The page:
Humanising technology should be a top priority in the post-pandemic landscape
In a world where we get our news in 140 characters or less, spend time with our friends and family exclusively over video conferencing and announce our personal milestones on social media, it's no wonder that human relationships and connection should be at the heart of any technology business. Whether you're an online retailer, an independent artist or, like us at UVA UK, a soon to be launched ride-hailing app, emotional connection needs to be at the heart of your digital strategy and technology.
While technology has always been tightly woven into the fabric of our society, the distinction between digital and reality has become increasingly blurred over the last 12 months due to the pandemic. Before 2020, convenience reigned supreme with technology giants such as Amazon leading the way with all manner of items readily available at the swipe of a screen, ready to be delivered at a moment's notice.
However, as the landscape continues to change, it's simply not enough for technology brands to just deliver on their core services anymore, they should be actively trying to make each interaction with their customers as personable, tailored and transparent as possible.
Data from leading management consulting firm, Oliver Wyman, proves how vital this is for tech brands. In a recent study, it showed that some of the technology industry's heavy hitters including Facebook, Etsy, Uber and AirBnB have loyalty rankings of 30% or lower compared to established and trusted brands such as Disney (40%) and American Express (50%). This is largely down to these technologies services lacking softer attributes such as caring for and listening to customers.
While it's true that brands such as Amazon and AirBnB have created immense customer value and convenience, there is a risk that without bolstering it with a service that makes customers feel understood, appreciated and valued, brand loyalty could likely take a hit, especially as consumer mindset shifts to dealing with more sustainable and ethical brands.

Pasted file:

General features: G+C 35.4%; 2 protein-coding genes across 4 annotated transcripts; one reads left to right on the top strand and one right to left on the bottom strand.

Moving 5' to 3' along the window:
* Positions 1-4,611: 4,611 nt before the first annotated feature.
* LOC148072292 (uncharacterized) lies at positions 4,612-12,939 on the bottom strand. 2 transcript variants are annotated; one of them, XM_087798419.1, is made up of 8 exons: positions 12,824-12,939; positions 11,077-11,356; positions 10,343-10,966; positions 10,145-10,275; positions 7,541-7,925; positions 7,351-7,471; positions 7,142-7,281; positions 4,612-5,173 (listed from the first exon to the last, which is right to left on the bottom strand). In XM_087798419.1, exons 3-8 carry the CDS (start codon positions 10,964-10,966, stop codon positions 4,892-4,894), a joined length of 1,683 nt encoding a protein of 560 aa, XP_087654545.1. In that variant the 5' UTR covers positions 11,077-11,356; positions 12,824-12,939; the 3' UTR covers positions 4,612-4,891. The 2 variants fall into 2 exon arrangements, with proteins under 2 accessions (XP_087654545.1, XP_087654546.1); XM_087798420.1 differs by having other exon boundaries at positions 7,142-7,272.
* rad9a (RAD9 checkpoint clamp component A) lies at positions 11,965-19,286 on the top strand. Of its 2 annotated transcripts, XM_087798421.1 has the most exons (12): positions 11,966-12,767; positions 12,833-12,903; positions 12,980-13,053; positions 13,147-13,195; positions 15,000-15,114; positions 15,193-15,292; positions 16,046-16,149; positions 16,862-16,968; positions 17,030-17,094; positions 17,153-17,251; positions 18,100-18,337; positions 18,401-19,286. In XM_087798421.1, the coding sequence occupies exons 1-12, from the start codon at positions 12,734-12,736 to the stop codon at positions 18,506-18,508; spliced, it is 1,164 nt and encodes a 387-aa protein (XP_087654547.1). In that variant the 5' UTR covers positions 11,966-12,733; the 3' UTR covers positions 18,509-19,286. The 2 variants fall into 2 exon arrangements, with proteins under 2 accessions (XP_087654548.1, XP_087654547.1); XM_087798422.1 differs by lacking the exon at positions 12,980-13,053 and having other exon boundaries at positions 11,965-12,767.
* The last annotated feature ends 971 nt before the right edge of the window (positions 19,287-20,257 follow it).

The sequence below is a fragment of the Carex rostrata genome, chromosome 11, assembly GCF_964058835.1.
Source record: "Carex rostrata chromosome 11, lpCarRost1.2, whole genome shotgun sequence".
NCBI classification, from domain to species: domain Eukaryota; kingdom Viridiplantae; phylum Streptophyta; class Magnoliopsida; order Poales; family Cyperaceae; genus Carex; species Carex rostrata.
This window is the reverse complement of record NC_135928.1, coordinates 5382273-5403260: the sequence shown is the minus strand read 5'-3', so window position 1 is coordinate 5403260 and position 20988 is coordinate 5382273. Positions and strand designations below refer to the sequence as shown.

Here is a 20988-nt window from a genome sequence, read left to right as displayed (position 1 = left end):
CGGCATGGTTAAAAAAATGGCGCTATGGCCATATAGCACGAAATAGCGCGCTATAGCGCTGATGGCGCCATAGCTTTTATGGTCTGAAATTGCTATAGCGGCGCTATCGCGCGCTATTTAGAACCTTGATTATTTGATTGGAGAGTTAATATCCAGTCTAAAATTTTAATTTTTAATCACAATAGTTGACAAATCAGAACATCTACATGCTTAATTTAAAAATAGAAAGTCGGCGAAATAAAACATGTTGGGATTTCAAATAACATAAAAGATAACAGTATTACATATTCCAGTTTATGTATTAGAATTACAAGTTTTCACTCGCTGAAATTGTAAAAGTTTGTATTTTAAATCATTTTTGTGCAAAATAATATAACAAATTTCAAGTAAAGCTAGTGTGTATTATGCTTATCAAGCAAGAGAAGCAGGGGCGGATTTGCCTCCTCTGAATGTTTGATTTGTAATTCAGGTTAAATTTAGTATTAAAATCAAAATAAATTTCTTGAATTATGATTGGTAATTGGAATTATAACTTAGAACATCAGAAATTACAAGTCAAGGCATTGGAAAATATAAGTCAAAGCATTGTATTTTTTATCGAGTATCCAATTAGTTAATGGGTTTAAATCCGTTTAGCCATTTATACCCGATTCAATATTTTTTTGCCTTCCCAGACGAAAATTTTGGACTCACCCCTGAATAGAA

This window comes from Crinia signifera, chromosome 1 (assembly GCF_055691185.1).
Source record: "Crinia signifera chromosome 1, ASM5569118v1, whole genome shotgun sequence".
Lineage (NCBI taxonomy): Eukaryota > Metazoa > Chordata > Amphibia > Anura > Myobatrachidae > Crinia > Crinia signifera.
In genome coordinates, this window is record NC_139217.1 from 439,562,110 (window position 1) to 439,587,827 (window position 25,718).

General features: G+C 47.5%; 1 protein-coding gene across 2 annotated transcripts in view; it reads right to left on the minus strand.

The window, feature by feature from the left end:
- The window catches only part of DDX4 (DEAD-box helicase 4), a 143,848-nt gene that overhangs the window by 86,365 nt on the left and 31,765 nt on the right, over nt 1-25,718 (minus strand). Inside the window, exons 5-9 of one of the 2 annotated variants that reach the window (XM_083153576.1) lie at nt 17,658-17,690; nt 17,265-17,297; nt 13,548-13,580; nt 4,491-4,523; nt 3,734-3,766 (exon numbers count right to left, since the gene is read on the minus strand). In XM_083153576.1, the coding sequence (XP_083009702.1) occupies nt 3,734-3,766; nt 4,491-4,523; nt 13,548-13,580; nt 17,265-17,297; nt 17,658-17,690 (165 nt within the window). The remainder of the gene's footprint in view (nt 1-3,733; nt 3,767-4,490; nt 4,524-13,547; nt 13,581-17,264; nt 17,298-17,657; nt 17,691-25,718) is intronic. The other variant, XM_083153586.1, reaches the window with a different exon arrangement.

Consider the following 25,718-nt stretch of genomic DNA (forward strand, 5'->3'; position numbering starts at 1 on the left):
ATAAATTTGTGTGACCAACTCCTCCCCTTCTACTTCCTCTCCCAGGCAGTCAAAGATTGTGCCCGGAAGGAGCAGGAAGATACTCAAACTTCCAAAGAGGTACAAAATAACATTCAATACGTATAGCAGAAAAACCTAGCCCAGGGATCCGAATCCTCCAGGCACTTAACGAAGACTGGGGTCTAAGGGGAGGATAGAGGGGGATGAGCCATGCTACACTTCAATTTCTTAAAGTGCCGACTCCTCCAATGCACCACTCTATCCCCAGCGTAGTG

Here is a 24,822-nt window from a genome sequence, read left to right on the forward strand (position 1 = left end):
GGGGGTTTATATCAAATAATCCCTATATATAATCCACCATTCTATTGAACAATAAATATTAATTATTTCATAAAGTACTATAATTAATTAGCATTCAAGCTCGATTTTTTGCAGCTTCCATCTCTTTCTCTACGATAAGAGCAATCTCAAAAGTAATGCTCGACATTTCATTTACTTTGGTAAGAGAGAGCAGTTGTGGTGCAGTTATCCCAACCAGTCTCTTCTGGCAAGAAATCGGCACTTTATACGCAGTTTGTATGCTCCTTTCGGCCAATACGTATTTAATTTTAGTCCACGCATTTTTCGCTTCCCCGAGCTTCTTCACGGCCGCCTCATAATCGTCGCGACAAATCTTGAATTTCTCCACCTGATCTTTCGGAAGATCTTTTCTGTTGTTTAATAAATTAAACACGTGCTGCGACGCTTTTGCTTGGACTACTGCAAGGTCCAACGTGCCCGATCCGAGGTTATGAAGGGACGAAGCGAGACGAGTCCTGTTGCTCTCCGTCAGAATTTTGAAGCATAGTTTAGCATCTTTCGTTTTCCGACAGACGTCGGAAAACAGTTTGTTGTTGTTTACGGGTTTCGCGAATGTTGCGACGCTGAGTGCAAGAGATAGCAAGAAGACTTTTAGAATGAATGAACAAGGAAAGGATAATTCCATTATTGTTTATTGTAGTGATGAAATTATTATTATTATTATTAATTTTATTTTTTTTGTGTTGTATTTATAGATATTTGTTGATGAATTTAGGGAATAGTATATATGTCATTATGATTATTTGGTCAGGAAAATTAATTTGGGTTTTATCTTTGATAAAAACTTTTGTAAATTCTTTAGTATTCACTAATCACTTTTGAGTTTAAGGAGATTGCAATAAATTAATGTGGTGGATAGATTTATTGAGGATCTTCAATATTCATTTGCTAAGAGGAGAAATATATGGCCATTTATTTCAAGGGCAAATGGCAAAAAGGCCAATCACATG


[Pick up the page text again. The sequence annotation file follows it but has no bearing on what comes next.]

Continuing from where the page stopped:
On the other hand, this creates the perfect environment for a challenger brand to enter the market and shake things up! Ultimately, it doesn't matter how cutting edge the technology is, it has to enhance people's lives and make people feel valued to be a success.
Looking at our industry, we feel that ride-hailing apps have been taking advantage of drivers with outdated business models for far too long, which has led to a â€˜lottery experience' for passengers. UVA was founded on the urgent need to go beyond a name and a rating system to create real trust within our communities.
One way we're committing to that promise is through our driver training programme, which is digitised through the app and measurable every step of the way. Once drivers pass our initial deep-dive tests, they're encouraged to take regular modules on all manner of subjects including Black Lives Matters, LGBTQ+ issues and White Privilege.
We're also serious about safety and to offer further peace of mind, our customers will be able to call our Customer Excellence Centre directly through the app, 24 hours a day, should they have any concerns. We've also introduced Yoti, a digital system that verifies drivers while protecting personal information, for additional security.
We're creating convenience for our passengers, without compromising on stellar customer service, which is a vital part of creating a technologically brand that will drive preference and loyalty. There's still a long way to go in the tech industry to shift mindsets on the equal importance of functionality and emotional connection, but we believe that brands who do it right will be the ones that reap the biggest rewards.
UVA UK is headquartered in Solihull and is set to launch its new app-based ride-hailing service in Birmingham, Wandsworth, Exeter and Islington early this year. For more information visit click here.
Chief Executive Officer